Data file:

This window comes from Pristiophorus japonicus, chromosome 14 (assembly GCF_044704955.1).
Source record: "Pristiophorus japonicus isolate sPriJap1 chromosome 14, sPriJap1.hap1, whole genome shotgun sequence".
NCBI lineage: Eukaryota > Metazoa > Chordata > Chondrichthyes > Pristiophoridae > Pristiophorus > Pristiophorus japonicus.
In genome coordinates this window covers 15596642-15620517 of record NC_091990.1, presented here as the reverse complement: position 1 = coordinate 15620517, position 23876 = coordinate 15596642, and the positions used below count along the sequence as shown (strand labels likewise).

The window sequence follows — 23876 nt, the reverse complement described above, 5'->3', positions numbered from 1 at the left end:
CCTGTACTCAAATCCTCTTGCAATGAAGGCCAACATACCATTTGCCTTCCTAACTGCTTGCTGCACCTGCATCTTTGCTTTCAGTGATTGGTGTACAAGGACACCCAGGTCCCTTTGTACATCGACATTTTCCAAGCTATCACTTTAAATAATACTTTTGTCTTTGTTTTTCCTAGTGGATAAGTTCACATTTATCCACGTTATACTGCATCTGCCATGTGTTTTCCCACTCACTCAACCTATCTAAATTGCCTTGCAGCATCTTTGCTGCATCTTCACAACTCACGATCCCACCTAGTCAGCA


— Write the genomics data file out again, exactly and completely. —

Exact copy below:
This window comes from Pristiophorus japonicus, chromosome 14 (assembly GCF_044704955.1).
Source record: "Pristiophorus japonicus isolate sPriJap1 chromosome 14, sPriJap1.hap1, whole genome shotgun sequence".
NCBI lineage: Eukaryota > Metazoa > Chordata > Chondrichthyes > Pristiophoridae > Pristiophorus > Pristiophorus japonicus.
In genome coordinates this window covers 15596642-15620517 of record NC_091990.1, presented here as the reverse complement: position 1 = coordinate 15620517, position 23876 = coordinate 15596642, and the positions used below count along the sequence as shown (strand labels likewise).

The window sequence follows — 23876 nt, the reverse complement described above, 5'->3', positions numbered from 1 at the left end:
CCTGTACTCAAATCCTCTTGCAATGAAGGCCAACATACCATTTGCCTTCCTAACTGCTTGCTGCACCTGCATCTTTGCTTTCAGTGATTGGTGTACAAGGACACCCAGGTCCCTTTGTACATCGACATTTTCCAAGCTATCACTTTAAATAATACTTTTGTCTTTGTTTTTCCTAGTGGATAAGTTCACATTTATCCACGTTATACTGCATCTGCCATGTGTTTTCCCACTCACTCAACCTATCTAAATTGCCTTGCAGCATCTTTGCTGCATCTTCACAACTCACGATCCCACCTAGTCAGCA